Further down the grid it was nearly as peaceful, Nico Rosberg being the only one to take to the grass. Both Saubers got into trouble on the first lap, de la Rosa hitting a Renault, for which he received a puncture and Kobayashi losing a number of places. The Japanese went on to look racy as he fought his way back up. Elsewhere Senna was out, after an incident he himself described as ”getting carried away.” Alguersuari, the Catalan on home soil, was up to ninth and looking good.

By lap 5, based on their qualifying speed and clean start, you might have expected the Red Bulls to have scampered away. But Hamilton was having none of it, gamely hanging on and only having lost 2.5s to the leader Webber. But the gap was only ever going to get bigger, Webber issuing a statement of intent with a fastest lap on lap 9 of 1m27.559. By lap 11 that was down another tenth, and another by lap 14. Alonso, in fourth, was losing an average of two-tenths a lap to the front-running three.

In the midst of a wheel-to-wheel conflict between Buemi and Liuzzi, in which the Swiss took to the run-off at turn one, Schumacher and Massa were already pitting from sixth and seventh. They had uneventful stops, but it was not the same story for Nico Rosberg. He saw the mechanic on the front right wheel slap his hand to his brow in a symbol of disaster, and slammed the brakes on as he left his marks. The front right, having been loose, then caught fire. But he was dragged back and quickly was on his way, even if the chance of a competitive finish had almost been ruined.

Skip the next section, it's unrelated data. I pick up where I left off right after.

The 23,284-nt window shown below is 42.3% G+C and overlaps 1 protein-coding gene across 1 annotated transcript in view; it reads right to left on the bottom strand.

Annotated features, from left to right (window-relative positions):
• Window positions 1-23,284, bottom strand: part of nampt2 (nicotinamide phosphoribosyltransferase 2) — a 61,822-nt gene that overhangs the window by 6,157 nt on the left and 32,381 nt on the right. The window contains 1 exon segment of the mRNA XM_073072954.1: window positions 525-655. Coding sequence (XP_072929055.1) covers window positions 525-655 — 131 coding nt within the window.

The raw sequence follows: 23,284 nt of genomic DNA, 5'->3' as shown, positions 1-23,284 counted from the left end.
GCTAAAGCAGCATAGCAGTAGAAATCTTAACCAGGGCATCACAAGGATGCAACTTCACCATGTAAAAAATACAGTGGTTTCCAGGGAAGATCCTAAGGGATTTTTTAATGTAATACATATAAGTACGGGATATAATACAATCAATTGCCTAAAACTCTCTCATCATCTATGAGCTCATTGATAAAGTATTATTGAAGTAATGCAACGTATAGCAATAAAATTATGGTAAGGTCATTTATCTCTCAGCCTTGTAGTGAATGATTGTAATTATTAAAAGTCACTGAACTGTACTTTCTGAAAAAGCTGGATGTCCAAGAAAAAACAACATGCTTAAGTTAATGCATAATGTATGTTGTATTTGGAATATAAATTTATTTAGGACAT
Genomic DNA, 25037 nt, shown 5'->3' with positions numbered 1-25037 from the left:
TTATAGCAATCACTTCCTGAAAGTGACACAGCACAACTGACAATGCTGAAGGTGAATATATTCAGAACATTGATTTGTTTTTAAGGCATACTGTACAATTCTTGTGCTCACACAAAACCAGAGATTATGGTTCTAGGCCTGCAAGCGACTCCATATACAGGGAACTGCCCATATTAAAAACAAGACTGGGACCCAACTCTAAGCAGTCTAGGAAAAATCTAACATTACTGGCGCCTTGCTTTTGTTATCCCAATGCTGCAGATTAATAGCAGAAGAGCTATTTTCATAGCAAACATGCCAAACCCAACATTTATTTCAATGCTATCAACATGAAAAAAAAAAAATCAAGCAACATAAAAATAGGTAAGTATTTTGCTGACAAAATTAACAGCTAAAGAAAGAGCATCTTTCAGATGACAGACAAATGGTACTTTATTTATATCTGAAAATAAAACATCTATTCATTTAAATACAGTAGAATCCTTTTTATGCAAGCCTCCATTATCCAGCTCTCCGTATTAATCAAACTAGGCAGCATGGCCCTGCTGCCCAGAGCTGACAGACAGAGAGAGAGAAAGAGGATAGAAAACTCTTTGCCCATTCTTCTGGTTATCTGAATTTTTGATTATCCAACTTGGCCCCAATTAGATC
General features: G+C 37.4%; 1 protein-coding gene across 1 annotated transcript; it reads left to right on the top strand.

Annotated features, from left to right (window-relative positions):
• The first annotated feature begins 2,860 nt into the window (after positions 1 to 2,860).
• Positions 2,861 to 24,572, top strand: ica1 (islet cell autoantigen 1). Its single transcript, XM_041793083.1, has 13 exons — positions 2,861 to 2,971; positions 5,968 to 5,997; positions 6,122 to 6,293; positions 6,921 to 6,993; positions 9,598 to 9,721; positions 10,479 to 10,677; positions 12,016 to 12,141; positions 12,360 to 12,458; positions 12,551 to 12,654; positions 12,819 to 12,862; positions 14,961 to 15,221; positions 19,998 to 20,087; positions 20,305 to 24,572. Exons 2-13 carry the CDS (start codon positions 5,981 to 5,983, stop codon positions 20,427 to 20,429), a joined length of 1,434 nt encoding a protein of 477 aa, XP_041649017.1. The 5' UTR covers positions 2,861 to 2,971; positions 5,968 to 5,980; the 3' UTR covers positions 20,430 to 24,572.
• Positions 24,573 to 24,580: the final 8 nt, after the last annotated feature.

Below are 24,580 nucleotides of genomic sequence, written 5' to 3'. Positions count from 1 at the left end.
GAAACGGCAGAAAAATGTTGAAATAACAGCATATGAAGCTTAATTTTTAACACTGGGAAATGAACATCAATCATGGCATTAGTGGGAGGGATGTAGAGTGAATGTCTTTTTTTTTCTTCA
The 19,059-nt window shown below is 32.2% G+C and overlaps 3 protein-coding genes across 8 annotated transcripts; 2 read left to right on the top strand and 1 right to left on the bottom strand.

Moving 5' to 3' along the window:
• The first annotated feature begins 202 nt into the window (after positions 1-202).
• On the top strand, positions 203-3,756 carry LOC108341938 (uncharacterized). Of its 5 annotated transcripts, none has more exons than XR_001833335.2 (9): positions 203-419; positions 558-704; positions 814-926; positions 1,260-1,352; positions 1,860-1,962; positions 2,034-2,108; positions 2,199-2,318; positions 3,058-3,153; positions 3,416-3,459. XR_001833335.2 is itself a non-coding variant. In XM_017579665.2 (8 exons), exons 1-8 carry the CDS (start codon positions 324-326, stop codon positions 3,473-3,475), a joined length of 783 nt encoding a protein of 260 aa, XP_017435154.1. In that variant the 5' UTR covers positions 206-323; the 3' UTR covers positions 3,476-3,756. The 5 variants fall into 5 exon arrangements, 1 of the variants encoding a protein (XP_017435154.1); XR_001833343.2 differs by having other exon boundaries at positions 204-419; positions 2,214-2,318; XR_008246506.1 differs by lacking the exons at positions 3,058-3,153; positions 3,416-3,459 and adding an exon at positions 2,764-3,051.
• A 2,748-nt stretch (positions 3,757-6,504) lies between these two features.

Then it was the turn of the big guns to come in. Alonso was the first, his stop fluent and easy. Vettel was slow, taking over 24 seconds, and Button, next up, had more issues. The right rear wheel nut was a problem for some reason, and the Brit was delayed. Clutch drag, it was to become obvious later, was also a factor. He came out, disastrously, behind Michael Schumacher, their positions having been neatly reversed. He was to battle the German for the next ten laps or so.

Button was fast down the straight, mainly thanks to his F-duct, but Schumacher got excellent traction out of the last chicane and so had a better run down that straight. Button looked as though he would threaten the great man for a few tours, particularly on laps 24 and 25, but kept going round the outside, something that Schumacher could easily close off and go on to hang the Brit out to dry around turns two and three. Was Button short of daring or invention? It was difficult to imagine Hamilton being similarly recalcitrant. But according to Button after the race, it ”was almost impossible to pass. It was frustrating. I was trying everything to pass.” Martin Brundle did not agree. “Jenson should have been more aggressive,” was the commentator’s verdict.